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New Post 3/27/2014 8:23 PM
User is offline Meta BA
19 posts
9th Level Poster

Getting Your Business Analysis Deliverables Organized 
Modified By Chris Adams  on 4/23/2014 1:33:10 PM)

 We have all seen lists of all kinds of different business analysis deliverables, what I never see is a "which one goes where" so I have broken down it down by large categories that represent the high level phases of business analysis. I'd like your opinions and thoughts because becoming a great professional is about learning from those greater than yourself! Help me make my mental model better!

Understanding The Business - Business Case 

  • This might include Enterprise Level Requirements
  • Scope diagrams (context diagrams)
  • High level solution evaluations

Planning Your Work - Business Analysis Plan 

  • This is where you find that all important activity and work breakdown structure
  • Stakeholder analysis would be done here also

Defining The Solution - Requirements Package 

Evaluating The Solution - Solution Validation

  • The deliverable here is either evaluting several potential solution options or...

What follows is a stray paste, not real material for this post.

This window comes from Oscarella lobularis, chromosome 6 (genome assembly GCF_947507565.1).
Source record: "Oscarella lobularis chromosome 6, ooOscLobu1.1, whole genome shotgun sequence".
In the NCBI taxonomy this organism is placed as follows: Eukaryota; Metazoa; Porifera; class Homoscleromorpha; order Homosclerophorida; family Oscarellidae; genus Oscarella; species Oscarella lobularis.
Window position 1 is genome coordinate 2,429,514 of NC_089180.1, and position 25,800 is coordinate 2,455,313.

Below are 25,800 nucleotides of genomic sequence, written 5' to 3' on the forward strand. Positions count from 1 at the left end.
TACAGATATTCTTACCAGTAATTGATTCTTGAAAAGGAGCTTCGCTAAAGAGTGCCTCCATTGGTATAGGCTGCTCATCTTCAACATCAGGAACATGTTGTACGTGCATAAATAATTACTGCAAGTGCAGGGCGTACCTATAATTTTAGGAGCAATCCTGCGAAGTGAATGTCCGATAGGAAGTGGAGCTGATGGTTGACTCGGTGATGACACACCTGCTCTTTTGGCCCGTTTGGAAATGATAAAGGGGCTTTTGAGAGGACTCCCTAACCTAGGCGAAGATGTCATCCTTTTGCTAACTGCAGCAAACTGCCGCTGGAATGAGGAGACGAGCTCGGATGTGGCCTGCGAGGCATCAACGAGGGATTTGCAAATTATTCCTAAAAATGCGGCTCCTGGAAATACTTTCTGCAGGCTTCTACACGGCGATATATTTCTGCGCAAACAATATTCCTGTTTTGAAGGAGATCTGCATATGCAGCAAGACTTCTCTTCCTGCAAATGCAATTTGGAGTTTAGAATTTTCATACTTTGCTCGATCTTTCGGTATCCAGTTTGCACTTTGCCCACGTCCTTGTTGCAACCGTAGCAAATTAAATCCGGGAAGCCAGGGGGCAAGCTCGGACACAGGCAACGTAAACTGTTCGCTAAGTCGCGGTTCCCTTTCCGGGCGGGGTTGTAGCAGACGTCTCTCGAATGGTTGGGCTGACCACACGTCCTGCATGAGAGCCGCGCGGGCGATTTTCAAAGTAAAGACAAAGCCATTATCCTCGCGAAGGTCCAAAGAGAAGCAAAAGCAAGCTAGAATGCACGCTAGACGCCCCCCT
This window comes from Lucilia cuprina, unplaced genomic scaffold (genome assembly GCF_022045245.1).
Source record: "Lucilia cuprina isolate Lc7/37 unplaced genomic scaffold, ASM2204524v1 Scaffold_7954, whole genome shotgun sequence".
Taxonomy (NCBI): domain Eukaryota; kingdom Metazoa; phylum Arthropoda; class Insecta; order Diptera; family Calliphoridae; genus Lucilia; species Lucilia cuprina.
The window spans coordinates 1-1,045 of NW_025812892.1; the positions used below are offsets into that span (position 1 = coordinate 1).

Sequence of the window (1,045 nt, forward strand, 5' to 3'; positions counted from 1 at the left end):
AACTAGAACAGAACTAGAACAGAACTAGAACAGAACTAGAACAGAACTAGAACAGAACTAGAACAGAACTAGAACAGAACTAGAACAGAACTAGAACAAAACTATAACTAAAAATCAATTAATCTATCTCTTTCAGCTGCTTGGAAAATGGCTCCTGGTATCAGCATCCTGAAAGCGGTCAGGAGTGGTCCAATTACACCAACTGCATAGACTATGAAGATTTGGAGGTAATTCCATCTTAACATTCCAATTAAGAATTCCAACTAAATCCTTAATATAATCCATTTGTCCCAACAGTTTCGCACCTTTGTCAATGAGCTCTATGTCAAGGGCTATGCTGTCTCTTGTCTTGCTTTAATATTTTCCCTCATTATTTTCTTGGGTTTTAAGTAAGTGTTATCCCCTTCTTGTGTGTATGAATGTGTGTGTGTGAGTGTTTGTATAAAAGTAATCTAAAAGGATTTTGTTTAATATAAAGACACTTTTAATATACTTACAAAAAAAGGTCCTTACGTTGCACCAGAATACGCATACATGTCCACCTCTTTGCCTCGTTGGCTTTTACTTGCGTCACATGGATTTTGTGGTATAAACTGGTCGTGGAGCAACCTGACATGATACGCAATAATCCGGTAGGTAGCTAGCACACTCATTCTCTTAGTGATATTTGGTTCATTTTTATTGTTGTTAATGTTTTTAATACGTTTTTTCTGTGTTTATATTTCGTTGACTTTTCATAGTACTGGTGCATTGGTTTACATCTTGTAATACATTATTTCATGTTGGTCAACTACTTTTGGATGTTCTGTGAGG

• Evalutation an already designed solution to see that it actually meets needs.


New Post 4/28/2014 2:13 PM
User is offline Stephanie Cracknell
1 posts
No Ranking

Re: Getting Your Business Analysis Deliverables Organized 

I think this is an excellent start. I think we need a bit more about the processes and techniques as well as the deliverables.

Also, I think we are missing some key elements here such as identifying stakeholders, eliciting requirements and communication.

I tend to focus my activities in line with the IIBA for best practice and tend to focus as below:

1. Understanding The Business (enterprise analysis) & Define Business Need: 

  • This might include Enterprise Level Requirements
  • Define scope of the proposed solution
  • Scope diagrams (context diagrams) , process modeling, scope modeling, organizational modeling
  • Define Business Case
  • High level solution evaluations ( I would not include this here, as I feel it is too soon, and would include it as part of determining the solution approach), at this stage you would really just document what was in scope and out of scope

Outputs: Business Need, required capabilities, solution approach, solution scope, Business Case

  • 2. Planning Your Work - Business Analysis Plan & Monitor (the approach to performing business analysis and quality of business analysis)
  • ID stakeholders, define roles & responsibilities
  • Estimate time for business analysis tasks.
  • Planning how the BA will communicate with stakeholders.
  • Planning how requirements will be approached, traced, & prioritized.
  • Determining the deliverables that the BA will produce throughout the lifecycle of the project
  • Defining process for carrying out business analysis (methodology of project can dictate)
  • Determining the metrics that will be used for monitoring business analysis work (if your organization does this)

Outputs: BA Approach, Stakeholder list with Roles & Responsibilities, BA Plans, BA Comms Plan, Requirements Mgmt Plan, BA performance assessment (not all organizations define metrics for BA performance)